Abraham. One God, Three Wives, Five Religions by Frances Worthington

By Frances Worthington

In Abraham: One God, 3 better halves, 5 Religions, writer Frances Worthington explores the 3 wives/concubines (Sarah, Hagar, and Keturah) of Abraham, and strains their lineage to 5 varied religions—Christianity, Judaism, Islam, the Babi religion, and the Bahai religion. studying the scripture and traditions of those 5 "Abrahamic" faiths, this advanced tale additionally attracts seriously from a wealthy number of old assets that offer a desirable backdrop. The narrative follows the lifetime of Abraham from his start, via his marriages and the delivery of his childrens, and his repeated exiles. It additionally offers nice perception into the lives of the founders of the 5 Abrahamic Faiths—Moses, Jesus, Muhammad, the Báb, and Baha'u'llah—and illustrates how their lives replicate that of Abraham. the ultimate chapters contemplate genetics and the unfold of universal DNA via assorted populations world wide and the religious ancestry uniting us all. the combo of...

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Extra info for Abraham. One God, Three Wives, Five Religions

Sample text

Jewish tradition suggests that Abraham compared hearing the Word of God to eating nourishing food, and that the first person to hear the analogy was the warden of the prison. It seems that while Abraham was in prison He was fed very little if any food, in the hope that He would starve to death. ” Abraham replied, “Food and drink have been bestowed upon me by Him who is over all things, the God of all gods and the Lord of all lords, who alone doeth wonders, He who is the God of Nimrod and the God of Terah and the God of the whole world.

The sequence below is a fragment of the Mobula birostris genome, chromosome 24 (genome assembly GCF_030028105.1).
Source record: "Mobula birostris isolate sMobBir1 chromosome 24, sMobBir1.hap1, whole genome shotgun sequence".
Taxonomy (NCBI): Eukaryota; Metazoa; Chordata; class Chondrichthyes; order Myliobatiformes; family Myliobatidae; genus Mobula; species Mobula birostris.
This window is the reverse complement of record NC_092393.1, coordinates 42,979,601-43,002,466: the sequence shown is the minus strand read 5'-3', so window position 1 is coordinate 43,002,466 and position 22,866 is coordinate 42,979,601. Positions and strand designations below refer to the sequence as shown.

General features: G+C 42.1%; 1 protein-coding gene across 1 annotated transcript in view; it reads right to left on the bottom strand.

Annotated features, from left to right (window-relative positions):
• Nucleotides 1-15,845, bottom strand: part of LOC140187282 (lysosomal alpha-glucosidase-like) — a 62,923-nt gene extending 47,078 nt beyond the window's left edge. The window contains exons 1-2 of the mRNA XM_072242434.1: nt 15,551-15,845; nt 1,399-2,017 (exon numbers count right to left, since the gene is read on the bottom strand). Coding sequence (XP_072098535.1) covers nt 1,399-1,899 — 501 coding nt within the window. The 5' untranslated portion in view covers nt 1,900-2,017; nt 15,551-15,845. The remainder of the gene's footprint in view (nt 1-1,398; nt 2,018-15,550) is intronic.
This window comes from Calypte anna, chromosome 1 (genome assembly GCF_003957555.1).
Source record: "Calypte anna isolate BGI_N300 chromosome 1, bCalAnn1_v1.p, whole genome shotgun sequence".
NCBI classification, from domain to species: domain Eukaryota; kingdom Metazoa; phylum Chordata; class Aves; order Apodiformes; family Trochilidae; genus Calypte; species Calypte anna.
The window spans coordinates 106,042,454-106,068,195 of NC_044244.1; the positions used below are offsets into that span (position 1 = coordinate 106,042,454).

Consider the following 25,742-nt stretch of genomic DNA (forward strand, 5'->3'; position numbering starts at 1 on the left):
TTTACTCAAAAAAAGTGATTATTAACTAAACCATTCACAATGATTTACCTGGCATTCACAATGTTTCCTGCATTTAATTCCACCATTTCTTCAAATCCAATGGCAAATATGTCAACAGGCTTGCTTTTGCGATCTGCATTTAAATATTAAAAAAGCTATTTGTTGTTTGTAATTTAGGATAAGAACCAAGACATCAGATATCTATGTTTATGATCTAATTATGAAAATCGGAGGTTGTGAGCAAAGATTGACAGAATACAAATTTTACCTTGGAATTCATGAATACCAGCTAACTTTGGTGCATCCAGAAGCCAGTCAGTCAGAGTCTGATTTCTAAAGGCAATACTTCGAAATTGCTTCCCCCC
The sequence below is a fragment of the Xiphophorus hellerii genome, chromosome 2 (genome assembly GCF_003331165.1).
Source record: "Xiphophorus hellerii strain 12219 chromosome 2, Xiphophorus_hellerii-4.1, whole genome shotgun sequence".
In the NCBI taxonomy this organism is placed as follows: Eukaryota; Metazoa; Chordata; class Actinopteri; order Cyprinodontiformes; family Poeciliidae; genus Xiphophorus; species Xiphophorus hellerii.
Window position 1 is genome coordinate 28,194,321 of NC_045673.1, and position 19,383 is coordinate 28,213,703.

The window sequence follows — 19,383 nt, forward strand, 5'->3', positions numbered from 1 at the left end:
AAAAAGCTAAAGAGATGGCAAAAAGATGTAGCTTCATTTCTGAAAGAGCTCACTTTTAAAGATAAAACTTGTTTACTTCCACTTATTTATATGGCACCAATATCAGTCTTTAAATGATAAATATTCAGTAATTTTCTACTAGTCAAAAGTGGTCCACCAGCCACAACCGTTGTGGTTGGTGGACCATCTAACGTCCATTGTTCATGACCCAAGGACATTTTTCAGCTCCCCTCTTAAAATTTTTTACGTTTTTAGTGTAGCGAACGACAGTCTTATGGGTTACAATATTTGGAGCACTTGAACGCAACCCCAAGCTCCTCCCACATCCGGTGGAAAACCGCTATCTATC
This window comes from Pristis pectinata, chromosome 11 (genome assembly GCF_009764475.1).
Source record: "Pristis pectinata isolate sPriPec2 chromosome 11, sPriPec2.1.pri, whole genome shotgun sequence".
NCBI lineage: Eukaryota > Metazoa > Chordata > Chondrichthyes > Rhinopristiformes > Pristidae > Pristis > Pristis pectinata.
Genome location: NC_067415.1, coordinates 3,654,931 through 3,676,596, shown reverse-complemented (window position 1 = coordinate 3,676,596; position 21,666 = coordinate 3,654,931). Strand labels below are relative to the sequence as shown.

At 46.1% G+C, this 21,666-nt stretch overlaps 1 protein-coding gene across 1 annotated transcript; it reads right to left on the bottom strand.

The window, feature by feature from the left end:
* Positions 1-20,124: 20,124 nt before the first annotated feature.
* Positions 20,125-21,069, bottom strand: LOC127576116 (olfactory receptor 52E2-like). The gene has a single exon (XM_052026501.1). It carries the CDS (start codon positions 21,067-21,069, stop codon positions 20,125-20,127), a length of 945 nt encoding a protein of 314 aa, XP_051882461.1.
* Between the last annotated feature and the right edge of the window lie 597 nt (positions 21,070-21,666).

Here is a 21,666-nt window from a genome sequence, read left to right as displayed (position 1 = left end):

When God agreed to allow Gabriel to intervene, the angel shielded Abraham and carried Him out of the flames unscathed. In another version of the story, Abraham’s descent into the pit caused the logs of the fire to come alive and produce a flush of fresh buds. Green twigs unfurled from the buds, grew into sturdy limbs, and matured with supernatural rapidity into lush trees whose branches were laden with delicious fruits. The miracle transformed the pit into an exquisite garden, and Abraham’s life was saved.

The father-to-be, Emtelai’s husband, was Terah (spelled in the Qur’án as Azar). He is thought to have been an educated and influential man who made a living manufacturing and selling idols. Often whitewashed with lime or painted with red and black pigments, the figurines of that era ranged in height from a few inches to a foot or more. Purchasers set them in the doorway of a house or business, placed them near a personal altar, or buried them under the threshold to protect the inhabitants against demons and other evil spirits.

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